With modifications, especially in respect to length of time, today's renewed Vigil service continues that ancient tradition. When the evening star became visible, there was a celebration of new fire. There were Scripture readings and prayers, emphasizing the theme of new creation and salvation through water, including the biblical stories of creation, the Fall, the flood, the sacrifice of Isaac, the Passover, the crossing of the Reed Sea, the entry into the Promised Land.
As the hours of night progressed, this theme was ritualized in an initiation into the Christian community through the water of Baptism. Our modern Easter Vigil largely includes elements of the original ritual: the solemn blessing of Easter water, the chanting of the Litany of the Saints, the plunging of the Paschal Candle, symbolizing Christ and new life, into the "womb" of the Easter water, the mixing of the water with holy and healing oils. Originally, catechumens who had been in preparation during the weeks of Lent, sometimes even for years, at this time renounced the Adversary/Satan's influence on their former lives, confessed their faith, and were baptized, anointed and dressed in white robes. Eventually, the chrismation or anointing by the bishop, evolved into a separate rite which today we call Confirmation.
During the first centuries it was common to give blessed milk and honey to the newly baptized, symbolizing that they were, in effect, still infants in the faith: neophytes, to use their term. They had symbolically crossed over into the new Promised Land, said to be "flowing with milk and honey."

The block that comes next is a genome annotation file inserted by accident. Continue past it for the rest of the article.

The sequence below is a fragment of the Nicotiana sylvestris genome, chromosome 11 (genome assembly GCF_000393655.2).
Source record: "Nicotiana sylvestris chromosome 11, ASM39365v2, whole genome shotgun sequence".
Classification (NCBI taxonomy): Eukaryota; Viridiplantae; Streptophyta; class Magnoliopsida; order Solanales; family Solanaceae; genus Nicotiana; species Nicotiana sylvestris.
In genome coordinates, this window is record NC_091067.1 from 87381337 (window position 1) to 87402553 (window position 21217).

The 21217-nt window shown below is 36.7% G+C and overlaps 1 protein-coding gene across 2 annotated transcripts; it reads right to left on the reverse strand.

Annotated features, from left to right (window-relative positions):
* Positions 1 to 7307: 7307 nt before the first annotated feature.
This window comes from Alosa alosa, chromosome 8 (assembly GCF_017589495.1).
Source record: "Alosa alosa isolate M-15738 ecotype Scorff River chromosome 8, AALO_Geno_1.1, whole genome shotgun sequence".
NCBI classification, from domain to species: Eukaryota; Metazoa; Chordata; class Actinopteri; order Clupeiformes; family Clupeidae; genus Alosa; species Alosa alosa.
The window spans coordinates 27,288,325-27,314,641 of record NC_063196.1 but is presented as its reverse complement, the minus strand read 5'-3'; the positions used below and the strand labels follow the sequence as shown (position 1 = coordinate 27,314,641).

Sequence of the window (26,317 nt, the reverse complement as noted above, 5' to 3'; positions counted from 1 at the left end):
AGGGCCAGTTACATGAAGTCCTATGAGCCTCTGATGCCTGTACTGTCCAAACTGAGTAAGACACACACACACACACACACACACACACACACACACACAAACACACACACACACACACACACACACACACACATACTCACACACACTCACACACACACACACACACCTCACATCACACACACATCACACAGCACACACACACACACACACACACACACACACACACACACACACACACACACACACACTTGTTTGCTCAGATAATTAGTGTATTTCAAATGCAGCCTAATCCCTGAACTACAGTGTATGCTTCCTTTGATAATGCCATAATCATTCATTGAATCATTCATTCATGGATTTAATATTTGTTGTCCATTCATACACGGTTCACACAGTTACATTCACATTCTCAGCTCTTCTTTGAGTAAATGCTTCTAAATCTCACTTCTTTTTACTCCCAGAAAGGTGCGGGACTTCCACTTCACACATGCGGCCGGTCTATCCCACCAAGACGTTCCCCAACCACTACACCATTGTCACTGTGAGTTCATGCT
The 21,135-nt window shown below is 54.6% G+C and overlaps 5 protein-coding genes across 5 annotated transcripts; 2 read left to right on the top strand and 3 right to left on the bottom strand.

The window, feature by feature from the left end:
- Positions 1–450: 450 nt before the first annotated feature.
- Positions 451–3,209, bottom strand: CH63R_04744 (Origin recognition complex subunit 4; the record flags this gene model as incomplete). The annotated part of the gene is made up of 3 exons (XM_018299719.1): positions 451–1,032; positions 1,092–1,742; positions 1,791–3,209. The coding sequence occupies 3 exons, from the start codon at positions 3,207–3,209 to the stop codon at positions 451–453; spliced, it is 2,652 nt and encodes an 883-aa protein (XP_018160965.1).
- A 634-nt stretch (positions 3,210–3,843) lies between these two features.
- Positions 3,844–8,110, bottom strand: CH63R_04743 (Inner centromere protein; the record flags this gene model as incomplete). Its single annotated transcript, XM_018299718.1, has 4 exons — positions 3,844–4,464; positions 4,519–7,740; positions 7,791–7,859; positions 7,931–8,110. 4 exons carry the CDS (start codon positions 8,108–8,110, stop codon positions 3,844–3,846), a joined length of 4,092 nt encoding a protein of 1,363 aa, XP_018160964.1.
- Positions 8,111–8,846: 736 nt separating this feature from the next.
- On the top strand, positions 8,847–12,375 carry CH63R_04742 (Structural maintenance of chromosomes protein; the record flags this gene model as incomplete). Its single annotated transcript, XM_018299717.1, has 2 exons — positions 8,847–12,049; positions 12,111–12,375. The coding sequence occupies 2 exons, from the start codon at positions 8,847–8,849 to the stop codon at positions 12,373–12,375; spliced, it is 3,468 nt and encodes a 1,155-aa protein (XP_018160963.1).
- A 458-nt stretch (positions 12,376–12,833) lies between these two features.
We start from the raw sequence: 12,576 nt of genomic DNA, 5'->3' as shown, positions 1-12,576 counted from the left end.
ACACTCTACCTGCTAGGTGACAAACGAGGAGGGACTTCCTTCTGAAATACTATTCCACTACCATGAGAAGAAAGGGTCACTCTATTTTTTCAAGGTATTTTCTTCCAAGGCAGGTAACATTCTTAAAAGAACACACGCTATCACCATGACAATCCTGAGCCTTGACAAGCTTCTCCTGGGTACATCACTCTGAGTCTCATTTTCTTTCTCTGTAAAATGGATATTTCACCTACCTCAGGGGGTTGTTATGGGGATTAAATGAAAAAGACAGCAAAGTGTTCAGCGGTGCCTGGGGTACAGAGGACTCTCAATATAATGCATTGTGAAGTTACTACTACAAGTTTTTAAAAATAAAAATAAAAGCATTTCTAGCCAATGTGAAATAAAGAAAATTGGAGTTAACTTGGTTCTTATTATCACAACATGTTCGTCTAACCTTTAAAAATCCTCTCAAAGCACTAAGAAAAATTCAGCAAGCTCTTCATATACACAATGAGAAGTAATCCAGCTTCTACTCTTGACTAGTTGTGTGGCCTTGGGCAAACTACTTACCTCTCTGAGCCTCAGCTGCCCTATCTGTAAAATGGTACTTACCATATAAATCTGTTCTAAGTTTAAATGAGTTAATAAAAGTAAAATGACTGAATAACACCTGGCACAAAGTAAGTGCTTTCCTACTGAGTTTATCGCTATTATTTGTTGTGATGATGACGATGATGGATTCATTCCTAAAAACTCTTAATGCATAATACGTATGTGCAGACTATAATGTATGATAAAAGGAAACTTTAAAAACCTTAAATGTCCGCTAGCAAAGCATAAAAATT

Finally, as the hours of the ancient Vigil approached dawn, the newly baptized shared the Eucharist, the Body and Blood of Christ, for the first time.
In our times many parishes begin the Great Vigil of Easter with the lighting of the new fire just outside the church. From that fire the Paschal Candle, symbolizing Christ the Light and Wisdom, is lit. From the Paschal Candle the candles of the participants are lighted. This is a remnant of the ancient daily ritual of the Lucernarium = lighting of the lamps. The deacon leads the participants in procession into a completely darkened church. At three stops along the way, he or she chants "Lumen Christi = The Light of Christ", to which the participants respond "Deo gratis! = Thanks be to God!" After the third stop, all the lights in the church are turned on, adding to all the light from the participants' candles.
The deacon, celebrant or cantor then sings the ancient hymn of praise: the Exsultet, a joyous song celebrating God and Christ as the source of liberation for humanity. It is similar to the Jewish practice of the youngest in a family reciting the narrative of the Exodus Passover.
Several readings, beginning with the story of creation and ending with the great prophetic visions of the gathering and renewing of God's people, then follow.
If there are any people who are coming into the community of faith as candidates for Baptism, the ancient rite of Christian Initiation or sacramental Baptism is reenacted. In any case, the whole congregation also participates in a Renewal of Baptismal Vows, by which they reaffirm their faith in God: Father, Son and Holy Spirit, and by which they pledge to devote themselves to the service of all others in their lives.
The Great Vigil concludes with the Holy Eucharist, the first celebration of the Resurrection, centering on the theme of Christ as the Light and the Presence of our lives. It is also customary on Sunday morning to celebrate the Easter Eucharist. In many places there is a service at sunrise, while others have the Eucharist according to their regular schedules.